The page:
Life Floor has built a network of Certified Dealers and Installers that can assist you in both purchasing and installing Life Floor. For larger facilities and organizations, we also offer on-site training to enable your own staff to install Life Floor. Our flooring experts will work with you to accomplish an outstanding Life Floor installation on a schedule that accommodates your needs.
Over what substrate can Life Floor be installed?
Appropriate substrates include concrete, new wood, plastic, metal, and fiberglass. Essentially, Life Floor requires a substrate that is dry, intact (not crumbling, rotting or coming up), and cleaned of debris, dirt, oils, waxes, and sealers. If these conditions are present, Life Floor can be installed. If you're unsure what substrate you're dealing with, you can contact a certified Life Floor installer in your area to set up an inspection. To find the certified Life Floor installer in your area, email firstname.lastname@example.org and we'll provide you the contact information of your local Life Floor installer. Unfortunately, at the present time, Life Floor cannot be installed over a compacted aggregate sub-base.
What type of adhesive should be used?
A commercial grade contact cement is the best option for most applications. For larger projects we can source and sell adhesive, and for smaller projects we can work with you to find the closest distributor. We also have an adhesive-backed upgrade which is great for lower traffic installations.
How is the contact cement applied?
The contact cement is painted on with a paint brush or paint roller to both the sub-base material and the back of the tile, allowed to cure for 10-15 minutes depending on the environmental conditions (warmer temps will require less time), then the tile is placed. This offers a secure bond. If the tile fails to adhere, the installer will know immediately and will need to wait a bit longer for the adhesive to cure before the tile is placed.
How does Life Floor perform custom design work?
Generally, the certified installation crew cuts out the desired shapes and then inlays the void with a contrasting color. Designs can also be water-jet cut from a CAD drawing and prefabricated for quick and easy installation. For repetitive designs (footprints, paw prints, logos) die cut shapes can also be created.
Can Life Floor be installed underwater?
Yes, Life Floor can be installed underwater and remain underwater for many years without replacement. Tiles are installed using a synthetic rubber, waterproof contact cement that can withstand underwater environments.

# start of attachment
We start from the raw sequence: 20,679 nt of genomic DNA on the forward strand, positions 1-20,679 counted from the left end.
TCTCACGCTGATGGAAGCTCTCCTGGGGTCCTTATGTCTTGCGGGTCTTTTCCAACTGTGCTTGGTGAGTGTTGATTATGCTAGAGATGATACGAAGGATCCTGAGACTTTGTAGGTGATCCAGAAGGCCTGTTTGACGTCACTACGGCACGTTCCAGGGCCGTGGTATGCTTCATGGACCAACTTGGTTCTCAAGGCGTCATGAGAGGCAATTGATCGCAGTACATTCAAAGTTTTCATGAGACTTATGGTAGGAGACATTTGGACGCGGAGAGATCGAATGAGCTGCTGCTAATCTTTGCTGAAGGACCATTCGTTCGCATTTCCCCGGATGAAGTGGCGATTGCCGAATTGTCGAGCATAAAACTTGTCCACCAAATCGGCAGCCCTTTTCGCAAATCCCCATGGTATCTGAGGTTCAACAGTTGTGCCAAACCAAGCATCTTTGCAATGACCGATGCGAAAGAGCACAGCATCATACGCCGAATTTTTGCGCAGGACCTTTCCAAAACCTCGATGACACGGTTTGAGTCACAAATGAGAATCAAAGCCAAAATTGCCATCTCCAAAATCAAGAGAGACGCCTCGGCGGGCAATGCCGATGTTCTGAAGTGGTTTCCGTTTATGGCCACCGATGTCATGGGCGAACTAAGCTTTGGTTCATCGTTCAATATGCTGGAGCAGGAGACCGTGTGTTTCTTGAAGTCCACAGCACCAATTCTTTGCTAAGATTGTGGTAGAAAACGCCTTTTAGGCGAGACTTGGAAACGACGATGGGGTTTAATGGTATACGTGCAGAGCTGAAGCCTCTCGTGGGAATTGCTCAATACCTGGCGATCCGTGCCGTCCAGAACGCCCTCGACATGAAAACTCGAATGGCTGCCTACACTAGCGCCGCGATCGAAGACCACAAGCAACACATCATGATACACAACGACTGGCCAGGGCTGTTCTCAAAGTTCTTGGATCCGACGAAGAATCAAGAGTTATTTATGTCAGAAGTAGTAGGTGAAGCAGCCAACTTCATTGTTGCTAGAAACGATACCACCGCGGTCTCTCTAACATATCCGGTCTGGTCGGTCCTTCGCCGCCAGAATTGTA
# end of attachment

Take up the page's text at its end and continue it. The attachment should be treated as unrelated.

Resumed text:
Can you install it over "poured-in-place" rubber?
It depends on the current condition of the poured in place (PIP). Tiles can adhere to rubber, but if the PIP is coming apart, our tiles will not have a solid enough substrate to adhere to. The longevity of the Life Floor install would be directly linked to the longevity of the PIP. Life Floor can provide a sealant for the PIP, but if the PIP starts breaking down, the Life Floor tiles may also become loose.
How do you handle drains?
For existing drains, a removable cover is created on-site to provide a consistent look. An alternative is to leave current drains exposed and not install Life Floor over the openings. For 3/8” tile, transition edges will be necessary to slope the edge toward the drain. For 3/16” tile, transition edges are not required.
A corner or edge on some of my Life Floor Tiles appears to be coming loose, should I be concerned?
To keep your floor performing its best, we do recommend that you address any loose sections, but the process is simple and may even be covered by your installation warranty. Any loosening is likely due to an issue with the contact cement bonding during the initial installation rather than anything with the tile itself. Following the instructions here, add a bit of new contact cement to the surface and the tile, wait for it to cure, then press back in place.
Are some tiles more likely than others to begin to loosen?
In extreme traffic areas, tiles close to the edge may see accelerated loosening, but by and large it comes down to the bond with the underlying adhesive. There are two times when suboptimal bonds are likely to show themselves: Within the first month of installation and after the first winter for outdoor installations. Checking your floor around these times will help you identify any tiles that are beginning to loosen.